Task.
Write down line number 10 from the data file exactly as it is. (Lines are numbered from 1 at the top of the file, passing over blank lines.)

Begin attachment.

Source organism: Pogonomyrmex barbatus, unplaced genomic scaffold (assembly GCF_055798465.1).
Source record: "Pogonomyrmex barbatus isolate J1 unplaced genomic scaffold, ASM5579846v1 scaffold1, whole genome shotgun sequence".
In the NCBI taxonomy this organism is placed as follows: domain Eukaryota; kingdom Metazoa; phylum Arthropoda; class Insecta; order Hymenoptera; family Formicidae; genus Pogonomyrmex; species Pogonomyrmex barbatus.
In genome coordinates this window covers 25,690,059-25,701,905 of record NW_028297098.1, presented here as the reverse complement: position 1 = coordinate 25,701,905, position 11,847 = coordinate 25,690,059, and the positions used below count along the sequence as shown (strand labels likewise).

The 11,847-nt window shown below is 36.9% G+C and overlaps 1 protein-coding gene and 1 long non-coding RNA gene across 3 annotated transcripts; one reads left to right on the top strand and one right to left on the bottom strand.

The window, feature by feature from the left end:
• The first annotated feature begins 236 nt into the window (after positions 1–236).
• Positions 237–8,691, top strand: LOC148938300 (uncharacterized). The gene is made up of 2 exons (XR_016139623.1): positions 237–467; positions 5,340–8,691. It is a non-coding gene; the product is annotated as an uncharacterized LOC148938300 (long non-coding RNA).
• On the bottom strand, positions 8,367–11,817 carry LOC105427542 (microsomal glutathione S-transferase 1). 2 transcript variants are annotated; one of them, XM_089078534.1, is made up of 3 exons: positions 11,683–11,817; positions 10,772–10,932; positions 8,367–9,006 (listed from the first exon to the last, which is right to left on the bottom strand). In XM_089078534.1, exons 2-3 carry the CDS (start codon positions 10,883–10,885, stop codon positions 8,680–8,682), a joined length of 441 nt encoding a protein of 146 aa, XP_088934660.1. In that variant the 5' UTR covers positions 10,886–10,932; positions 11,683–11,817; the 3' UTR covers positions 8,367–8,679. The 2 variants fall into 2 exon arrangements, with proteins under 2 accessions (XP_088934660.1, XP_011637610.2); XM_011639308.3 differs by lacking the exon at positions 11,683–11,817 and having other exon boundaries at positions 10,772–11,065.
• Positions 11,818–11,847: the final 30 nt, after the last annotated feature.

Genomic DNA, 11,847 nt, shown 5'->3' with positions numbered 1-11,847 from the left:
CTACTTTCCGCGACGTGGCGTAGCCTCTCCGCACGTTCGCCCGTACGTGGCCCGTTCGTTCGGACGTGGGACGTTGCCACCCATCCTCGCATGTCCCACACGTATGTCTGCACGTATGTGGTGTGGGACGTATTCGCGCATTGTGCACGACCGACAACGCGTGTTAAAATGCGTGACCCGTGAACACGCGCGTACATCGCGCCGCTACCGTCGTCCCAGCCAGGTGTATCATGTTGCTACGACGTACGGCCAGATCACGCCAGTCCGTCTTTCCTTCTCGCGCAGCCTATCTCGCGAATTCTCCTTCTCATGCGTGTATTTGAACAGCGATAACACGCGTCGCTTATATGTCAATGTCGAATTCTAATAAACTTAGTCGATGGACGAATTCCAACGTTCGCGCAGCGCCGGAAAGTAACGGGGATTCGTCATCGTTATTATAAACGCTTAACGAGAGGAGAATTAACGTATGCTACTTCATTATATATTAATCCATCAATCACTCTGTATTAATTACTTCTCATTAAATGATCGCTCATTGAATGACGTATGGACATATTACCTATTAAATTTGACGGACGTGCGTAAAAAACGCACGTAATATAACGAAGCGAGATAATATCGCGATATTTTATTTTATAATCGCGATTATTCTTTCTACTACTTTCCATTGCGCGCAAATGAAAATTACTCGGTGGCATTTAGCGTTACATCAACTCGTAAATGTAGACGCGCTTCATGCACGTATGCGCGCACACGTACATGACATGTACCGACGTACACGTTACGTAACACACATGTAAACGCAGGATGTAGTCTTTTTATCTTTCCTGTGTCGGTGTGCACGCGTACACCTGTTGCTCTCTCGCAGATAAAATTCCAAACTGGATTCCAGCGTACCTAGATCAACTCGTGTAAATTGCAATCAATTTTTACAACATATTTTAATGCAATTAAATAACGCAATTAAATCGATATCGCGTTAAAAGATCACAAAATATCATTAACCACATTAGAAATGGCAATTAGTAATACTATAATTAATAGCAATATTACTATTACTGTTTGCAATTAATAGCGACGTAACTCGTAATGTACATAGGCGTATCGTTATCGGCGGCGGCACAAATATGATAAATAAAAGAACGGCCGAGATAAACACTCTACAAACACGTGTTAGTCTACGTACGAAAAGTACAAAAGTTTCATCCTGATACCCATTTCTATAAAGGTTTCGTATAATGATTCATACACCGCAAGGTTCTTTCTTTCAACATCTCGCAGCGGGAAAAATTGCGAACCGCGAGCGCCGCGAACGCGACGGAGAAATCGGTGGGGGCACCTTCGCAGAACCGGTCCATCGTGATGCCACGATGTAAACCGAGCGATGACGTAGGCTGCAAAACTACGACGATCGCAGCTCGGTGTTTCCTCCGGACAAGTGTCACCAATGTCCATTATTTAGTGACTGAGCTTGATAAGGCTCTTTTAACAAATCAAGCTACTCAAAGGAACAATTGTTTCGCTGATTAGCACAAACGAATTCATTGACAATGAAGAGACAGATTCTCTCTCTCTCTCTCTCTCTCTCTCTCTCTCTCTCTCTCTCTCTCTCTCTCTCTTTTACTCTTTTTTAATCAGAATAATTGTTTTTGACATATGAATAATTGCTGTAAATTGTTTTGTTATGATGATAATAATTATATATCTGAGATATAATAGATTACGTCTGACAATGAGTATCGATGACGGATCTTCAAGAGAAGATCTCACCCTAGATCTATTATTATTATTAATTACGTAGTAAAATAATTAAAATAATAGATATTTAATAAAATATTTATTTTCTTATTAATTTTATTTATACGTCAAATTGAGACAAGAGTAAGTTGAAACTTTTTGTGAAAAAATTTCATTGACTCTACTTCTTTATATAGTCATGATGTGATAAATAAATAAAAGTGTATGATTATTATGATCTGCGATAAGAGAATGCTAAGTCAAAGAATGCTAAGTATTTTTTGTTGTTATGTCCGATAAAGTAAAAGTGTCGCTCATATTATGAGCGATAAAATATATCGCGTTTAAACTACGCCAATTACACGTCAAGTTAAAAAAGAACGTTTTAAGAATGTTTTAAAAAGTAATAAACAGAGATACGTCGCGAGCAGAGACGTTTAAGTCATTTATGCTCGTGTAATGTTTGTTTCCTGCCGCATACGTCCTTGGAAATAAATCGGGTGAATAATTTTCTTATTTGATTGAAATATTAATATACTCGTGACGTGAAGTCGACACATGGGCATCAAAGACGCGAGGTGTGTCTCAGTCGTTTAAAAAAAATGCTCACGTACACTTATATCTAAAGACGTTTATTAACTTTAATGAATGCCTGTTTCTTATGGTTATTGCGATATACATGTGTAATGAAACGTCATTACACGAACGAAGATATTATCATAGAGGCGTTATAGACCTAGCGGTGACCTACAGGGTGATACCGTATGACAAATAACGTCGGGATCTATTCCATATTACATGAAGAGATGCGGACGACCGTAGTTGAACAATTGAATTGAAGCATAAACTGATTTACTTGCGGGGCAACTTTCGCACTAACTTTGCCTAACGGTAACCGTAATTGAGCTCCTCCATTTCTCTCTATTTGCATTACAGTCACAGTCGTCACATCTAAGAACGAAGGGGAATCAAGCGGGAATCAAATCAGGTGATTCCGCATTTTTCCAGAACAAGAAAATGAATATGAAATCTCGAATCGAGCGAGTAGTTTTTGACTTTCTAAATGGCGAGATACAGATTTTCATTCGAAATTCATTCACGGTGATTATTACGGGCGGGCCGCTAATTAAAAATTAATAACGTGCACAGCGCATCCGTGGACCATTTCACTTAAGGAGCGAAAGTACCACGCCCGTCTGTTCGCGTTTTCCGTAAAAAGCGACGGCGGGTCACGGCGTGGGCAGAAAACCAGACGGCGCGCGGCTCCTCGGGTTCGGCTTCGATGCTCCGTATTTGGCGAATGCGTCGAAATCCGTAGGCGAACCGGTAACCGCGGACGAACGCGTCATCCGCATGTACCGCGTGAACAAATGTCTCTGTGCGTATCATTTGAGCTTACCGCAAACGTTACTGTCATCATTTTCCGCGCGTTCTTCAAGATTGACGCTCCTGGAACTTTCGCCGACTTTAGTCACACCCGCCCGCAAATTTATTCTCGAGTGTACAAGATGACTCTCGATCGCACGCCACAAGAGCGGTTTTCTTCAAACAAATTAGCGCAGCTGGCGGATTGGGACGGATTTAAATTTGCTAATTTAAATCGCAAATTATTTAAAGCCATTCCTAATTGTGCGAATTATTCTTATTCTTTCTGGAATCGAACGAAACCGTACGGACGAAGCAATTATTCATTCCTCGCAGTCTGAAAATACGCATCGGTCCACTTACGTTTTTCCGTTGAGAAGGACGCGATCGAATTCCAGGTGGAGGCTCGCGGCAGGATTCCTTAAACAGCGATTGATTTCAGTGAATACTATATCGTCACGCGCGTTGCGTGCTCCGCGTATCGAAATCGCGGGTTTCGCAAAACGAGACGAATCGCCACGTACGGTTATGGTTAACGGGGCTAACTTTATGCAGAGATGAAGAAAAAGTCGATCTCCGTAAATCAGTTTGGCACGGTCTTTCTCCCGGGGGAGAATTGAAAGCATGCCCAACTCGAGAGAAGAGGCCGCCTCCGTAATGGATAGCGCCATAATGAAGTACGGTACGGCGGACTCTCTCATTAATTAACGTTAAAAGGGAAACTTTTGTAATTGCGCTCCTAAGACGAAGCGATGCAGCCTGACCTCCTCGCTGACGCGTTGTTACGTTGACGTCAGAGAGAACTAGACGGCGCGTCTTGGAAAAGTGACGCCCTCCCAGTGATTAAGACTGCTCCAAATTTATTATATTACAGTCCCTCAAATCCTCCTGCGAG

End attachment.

• Positions 11,818–11,847: the final 30 nt, after the last annotated feature.